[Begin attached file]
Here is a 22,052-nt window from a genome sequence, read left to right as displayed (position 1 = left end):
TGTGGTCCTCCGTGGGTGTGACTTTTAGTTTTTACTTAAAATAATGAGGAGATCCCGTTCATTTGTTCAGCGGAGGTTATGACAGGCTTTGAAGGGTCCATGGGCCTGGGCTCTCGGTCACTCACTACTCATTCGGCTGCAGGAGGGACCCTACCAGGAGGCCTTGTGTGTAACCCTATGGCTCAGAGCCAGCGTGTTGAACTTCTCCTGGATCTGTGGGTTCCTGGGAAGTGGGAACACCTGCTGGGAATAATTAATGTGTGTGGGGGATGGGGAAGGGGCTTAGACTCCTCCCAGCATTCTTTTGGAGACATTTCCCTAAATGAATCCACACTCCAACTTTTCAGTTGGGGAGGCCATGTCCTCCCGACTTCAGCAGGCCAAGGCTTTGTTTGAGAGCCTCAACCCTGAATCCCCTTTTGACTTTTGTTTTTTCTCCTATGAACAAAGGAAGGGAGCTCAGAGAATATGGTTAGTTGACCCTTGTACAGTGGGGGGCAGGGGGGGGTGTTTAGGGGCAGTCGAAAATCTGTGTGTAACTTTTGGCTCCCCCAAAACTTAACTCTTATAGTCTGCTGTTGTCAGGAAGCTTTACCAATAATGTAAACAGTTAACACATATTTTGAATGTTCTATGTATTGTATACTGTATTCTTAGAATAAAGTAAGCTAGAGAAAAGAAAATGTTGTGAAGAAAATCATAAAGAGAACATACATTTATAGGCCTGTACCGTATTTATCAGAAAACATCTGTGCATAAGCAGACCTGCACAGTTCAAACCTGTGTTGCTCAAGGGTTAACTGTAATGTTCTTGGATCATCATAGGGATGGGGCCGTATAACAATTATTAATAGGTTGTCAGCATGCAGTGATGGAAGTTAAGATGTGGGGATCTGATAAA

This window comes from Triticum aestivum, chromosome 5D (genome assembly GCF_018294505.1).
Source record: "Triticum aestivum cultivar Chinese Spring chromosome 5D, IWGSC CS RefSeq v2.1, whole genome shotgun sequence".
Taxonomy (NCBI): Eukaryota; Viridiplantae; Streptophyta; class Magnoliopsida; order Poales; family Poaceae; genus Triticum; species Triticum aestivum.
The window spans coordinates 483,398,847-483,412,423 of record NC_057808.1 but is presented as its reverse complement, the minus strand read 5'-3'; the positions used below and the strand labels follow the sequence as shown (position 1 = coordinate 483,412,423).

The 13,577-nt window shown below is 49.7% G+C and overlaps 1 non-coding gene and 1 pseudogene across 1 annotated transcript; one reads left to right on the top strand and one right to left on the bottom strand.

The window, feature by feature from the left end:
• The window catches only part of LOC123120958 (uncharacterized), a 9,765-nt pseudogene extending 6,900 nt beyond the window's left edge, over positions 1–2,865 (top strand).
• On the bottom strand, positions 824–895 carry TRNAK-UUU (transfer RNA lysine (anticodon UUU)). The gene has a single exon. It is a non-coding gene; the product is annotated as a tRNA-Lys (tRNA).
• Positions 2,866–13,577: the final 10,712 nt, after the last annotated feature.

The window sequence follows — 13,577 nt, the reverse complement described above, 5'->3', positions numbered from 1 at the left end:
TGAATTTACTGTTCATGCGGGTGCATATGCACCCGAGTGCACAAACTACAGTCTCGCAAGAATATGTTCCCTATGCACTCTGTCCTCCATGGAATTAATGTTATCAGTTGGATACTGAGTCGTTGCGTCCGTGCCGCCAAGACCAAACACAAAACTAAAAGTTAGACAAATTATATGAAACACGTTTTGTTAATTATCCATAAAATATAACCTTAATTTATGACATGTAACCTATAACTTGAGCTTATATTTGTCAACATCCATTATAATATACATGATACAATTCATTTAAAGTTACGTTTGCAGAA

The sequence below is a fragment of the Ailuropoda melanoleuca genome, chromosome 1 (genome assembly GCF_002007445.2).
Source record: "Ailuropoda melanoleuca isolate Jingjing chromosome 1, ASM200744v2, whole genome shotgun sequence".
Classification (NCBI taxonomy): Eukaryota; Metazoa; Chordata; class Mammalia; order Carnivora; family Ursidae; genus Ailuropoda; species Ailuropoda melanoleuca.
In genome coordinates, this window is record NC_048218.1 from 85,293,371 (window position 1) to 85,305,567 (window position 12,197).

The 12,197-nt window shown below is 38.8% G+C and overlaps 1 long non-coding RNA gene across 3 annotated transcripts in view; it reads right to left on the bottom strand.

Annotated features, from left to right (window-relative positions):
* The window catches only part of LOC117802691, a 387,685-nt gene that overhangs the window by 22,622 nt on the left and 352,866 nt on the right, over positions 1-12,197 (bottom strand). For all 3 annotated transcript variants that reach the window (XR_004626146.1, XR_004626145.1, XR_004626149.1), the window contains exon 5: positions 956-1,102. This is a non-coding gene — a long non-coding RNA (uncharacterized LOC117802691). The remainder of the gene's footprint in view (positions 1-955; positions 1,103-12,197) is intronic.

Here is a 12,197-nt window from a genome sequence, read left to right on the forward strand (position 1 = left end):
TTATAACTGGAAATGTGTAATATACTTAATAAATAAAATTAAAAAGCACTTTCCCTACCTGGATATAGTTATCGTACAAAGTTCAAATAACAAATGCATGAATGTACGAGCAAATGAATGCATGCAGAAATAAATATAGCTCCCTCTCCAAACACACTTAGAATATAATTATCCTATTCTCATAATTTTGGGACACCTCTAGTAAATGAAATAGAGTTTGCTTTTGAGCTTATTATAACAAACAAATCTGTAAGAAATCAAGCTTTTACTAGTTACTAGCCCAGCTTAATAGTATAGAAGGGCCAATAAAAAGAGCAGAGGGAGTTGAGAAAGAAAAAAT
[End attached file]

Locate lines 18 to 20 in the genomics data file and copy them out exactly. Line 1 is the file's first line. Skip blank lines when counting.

The 12,197-nt window shown below is 38.8% G+C and overlaps 1 long non-coding RNA gene across 3 annotated transcripts in view; it reads right to left on the bottom strand.

Annotated features, from left to right (window-relative positions):
* The window catches only part of LOC117802691, a 387,685-nt gene that overhangs the window by 22,622 nt on the left and 352,866 nt on the right, over positions 1-12,197 (bottom strand). For all 3 annotated transcript variants that reach the window (XR_004626146.1, XR_004626145.1, XR_004626149.1), the window contains exon 5: positions 956-1,102. This is a non-coding gene — a long non-coding RNA (uncharacterized LOC117802691). The remainder of the gene's footprint in view (positions 1-955; positions 1,103-12,197) is intronic.